|     with shit like this, but at this late date in my career I           |
    |     don't think any amount of training would keep me from seeing red    |
    |     in this situation. :-(                                              |
    _________________________________________________________________________/
       |/

     

    My brain cannot parse your story and your avatar at the same time. :|



  • @Lorne Kates said:

    My brain cannot parse your story and your avatar at the same time. :|

    My headmeats were working fine to parse it till you did the speach bubble on the avatar.  Why must you try and break my brains?



  • Oh I get it, the real WTF is writing new software in C++ in 2012. LOL good one. C++!



  • @rstinejr said:


    I'd been assigned to spec out an interface between two components which will be coded in C++. I used the PIMPL idiom, and because we will have different underlying thingies to deal with, the base implementation class is pure abstract. I put together some code that compiles, with stubbed-out concrete implementations of the abstract class, that would execute. I then sent the code out for comments.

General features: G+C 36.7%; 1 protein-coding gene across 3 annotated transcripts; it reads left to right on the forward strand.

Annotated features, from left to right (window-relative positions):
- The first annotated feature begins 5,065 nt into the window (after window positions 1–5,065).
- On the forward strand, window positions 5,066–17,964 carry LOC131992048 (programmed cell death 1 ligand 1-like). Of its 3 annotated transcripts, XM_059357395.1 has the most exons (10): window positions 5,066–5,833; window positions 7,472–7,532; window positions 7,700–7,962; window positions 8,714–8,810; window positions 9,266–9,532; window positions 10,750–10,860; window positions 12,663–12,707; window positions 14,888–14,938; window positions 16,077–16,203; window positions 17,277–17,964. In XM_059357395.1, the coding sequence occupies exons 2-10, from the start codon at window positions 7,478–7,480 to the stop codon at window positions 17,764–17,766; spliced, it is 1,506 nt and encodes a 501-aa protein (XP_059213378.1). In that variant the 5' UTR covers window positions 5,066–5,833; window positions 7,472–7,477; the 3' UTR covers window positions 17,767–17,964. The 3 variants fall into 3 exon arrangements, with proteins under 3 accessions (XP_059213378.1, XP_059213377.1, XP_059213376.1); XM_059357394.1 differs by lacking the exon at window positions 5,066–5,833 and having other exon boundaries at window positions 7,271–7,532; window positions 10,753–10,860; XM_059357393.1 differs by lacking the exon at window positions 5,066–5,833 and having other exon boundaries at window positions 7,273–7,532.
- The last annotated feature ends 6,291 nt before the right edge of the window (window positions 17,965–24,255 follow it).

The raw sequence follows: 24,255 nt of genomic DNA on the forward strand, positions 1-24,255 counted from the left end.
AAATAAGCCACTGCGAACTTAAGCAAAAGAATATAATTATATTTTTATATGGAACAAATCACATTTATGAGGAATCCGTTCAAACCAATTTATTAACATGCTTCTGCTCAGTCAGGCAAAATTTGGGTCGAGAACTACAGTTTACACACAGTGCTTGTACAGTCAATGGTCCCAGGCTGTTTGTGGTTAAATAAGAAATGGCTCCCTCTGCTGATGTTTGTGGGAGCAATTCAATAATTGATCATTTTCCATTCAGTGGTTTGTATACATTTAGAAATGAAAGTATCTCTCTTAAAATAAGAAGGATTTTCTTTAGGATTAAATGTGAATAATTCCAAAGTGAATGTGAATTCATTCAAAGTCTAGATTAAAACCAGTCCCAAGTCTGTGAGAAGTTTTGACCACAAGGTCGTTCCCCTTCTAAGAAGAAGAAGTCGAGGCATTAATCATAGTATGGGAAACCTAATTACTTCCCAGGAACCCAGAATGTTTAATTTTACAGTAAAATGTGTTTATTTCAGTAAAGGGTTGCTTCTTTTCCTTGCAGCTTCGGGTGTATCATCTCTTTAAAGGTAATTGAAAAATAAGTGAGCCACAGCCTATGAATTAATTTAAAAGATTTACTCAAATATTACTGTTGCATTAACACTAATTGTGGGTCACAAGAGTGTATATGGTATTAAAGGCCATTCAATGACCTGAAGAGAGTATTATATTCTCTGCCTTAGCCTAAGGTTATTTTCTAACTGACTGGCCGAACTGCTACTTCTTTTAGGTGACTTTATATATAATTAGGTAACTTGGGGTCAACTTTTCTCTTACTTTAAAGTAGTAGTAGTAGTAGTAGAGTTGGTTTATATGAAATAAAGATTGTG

My rookie manager (former lead developer) and I had a conference call with some off-site colleagues who will also be working on the project. We spent a lot of time discussing what we are going to do short term and long term with the thing we are building, then finally started to the subject of the interface.

    I noticed that my boss was quickly jotting down pseudo code in his notebook. Without any mention of my stuff, he started with "here is what will work for our interface." Not "what you did sucks" or "we can't really use it" or "it does not address blah blah blah". Instead, we were charging off into back-of-the-envelope land. I was not a happy camper.